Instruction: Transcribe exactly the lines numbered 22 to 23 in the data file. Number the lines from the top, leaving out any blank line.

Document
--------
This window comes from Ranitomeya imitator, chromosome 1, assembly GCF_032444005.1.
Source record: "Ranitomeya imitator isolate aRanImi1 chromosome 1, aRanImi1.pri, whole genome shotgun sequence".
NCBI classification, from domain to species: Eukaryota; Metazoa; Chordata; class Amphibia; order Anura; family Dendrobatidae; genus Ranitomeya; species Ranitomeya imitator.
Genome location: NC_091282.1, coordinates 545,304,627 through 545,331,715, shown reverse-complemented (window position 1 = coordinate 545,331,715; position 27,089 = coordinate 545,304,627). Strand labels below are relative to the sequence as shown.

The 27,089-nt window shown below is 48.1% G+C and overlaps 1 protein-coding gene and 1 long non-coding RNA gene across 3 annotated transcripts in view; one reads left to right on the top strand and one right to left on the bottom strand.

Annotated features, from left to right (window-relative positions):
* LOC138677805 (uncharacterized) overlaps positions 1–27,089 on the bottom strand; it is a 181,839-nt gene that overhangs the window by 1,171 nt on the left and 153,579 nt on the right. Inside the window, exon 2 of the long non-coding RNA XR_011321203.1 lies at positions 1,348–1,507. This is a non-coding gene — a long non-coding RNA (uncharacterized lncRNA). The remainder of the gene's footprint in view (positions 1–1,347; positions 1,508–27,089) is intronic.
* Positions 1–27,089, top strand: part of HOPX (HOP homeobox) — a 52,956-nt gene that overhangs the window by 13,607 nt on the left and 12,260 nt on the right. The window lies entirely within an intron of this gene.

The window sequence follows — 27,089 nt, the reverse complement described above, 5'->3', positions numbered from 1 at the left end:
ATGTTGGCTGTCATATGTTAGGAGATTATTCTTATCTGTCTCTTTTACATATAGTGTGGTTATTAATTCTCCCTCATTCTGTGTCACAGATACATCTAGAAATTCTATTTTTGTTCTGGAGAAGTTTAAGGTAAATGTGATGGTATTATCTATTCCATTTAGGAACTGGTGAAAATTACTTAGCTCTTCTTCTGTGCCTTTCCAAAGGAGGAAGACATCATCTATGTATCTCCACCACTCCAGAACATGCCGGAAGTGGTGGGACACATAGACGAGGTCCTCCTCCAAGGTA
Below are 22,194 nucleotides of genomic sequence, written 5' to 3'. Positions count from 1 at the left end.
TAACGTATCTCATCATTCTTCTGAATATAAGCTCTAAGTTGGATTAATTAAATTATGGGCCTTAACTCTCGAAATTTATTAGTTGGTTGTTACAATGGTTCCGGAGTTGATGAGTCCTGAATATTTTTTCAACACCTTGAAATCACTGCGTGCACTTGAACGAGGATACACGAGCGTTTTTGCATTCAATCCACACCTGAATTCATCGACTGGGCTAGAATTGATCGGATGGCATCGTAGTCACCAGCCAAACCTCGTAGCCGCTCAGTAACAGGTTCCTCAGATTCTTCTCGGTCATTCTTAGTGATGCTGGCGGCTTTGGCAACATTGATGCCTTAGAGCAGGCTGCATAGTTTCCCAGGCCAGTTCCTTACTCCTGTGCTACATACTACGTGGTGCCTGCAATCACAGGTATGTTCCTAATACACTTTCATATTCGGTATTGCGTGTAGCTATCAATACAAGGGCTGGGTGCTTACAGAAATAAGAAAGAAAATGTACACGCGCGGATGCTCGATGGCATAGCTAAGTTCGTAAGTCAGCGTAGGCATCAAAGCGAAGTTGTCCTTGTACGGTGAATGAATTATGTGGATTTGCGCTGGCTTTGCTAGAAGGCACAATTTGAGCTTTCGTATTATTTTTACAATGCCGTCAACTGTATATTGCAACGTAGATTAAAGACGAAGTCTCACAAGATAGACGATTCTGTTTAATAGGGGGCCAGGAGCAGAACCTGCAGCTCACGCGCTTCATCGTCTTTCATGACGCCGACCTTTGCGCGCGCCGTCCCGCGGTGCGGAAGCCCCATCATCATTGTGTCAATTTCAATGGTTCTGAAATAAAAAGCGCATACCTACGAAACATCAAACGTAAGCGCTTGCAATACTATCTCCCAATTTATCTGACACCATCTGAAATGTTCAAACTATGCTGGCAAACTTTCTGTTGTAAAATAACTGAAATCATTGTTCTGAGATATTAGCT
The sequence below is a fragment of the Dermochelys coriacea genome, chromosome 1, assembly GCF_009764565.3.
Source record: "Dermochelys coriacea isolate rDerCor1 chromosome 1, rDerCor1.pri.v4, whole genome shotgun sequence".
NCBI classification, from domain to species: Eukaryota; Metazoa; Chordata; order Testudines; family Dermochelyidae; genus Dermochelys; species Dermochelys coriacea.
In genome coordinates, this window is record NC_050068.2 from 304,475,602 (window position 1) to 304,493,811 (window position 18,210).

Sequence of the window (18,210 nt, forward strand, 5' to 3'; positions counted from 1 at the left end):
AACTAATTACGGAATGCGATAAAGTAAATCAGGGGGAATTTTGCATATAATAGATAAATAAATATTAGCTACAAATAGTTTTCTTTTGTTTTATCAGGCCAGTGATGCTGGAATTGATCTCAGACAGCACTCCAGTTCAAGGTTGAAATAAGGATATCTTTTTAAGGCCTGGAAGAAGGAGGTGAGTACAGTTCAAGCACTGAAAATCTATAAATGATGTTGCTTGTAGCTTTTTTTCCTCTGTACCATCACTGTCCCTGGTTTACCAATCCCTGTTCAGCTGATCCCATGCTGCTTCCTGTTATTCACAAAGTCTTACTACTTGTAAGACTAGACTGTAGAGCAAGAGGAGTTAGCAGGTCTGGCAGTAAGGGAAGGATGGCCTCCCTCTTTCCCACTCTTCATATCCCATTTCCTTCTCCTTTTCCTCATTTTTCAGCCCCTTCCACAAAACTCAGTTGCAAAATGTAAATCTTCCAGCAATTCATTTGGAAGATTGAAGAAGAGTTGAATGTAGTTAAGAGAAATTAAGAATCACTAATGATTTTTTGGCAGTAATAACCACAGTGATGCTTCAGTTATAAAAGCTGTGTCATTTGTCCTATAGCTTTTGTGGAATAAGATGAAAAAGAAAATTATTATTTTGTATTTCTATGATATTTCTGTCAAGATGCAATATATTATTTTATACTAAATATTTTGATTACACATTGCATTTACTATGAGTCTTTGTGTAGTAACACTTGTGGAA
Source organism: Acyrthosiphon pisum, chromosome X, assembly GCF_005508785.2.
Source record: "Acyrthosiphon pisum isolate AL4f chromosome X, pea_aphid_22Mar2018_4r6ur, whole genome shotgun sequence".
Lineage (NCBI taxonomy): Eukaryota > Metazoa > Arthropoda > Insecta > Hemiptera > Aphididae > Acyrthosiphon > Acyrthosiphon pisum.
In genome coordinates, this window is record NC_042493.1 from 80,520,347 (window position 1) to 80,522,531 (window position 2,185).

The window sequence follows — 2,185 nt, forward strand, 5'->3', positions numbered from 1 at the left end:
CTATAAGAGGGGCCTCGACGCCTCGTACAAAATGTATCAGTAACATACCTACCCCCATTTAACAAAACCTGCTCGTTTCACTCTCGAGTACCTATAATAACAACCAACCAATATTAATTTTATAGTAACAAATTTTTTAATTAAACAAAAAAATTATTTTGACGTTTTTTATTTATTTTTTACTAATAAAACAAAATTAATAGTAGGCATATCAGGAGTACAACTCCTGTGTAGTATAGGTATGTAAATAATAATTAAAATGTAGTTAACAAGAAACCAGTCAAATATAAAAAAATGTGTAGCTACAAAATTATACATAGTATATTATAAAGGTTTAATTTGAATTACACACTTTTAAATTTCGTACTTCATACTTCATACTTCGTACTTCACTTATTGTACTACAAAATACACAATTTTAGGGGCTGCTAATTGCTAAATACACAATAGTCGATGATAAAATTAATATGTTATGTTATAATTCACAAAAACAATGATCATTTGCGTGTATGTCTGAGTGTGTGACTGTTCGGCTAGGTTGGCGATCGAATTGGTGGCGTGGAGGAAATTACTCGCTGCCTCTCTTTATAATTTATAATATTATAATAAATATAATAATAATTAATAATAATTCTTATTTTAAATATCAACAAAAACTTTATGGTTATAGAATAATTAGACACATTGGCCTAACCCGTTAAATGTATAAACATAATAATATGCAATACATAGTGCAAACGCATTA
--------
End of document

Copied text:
In genome coordinates, this window is record NC_042493.1 from 80,520,347 (window position 1) to 80,522,531 (window position 2,185).

The window sequence follows — 2,185 nt, forward strand, 5'->3', positions numbered from 1 at the left end: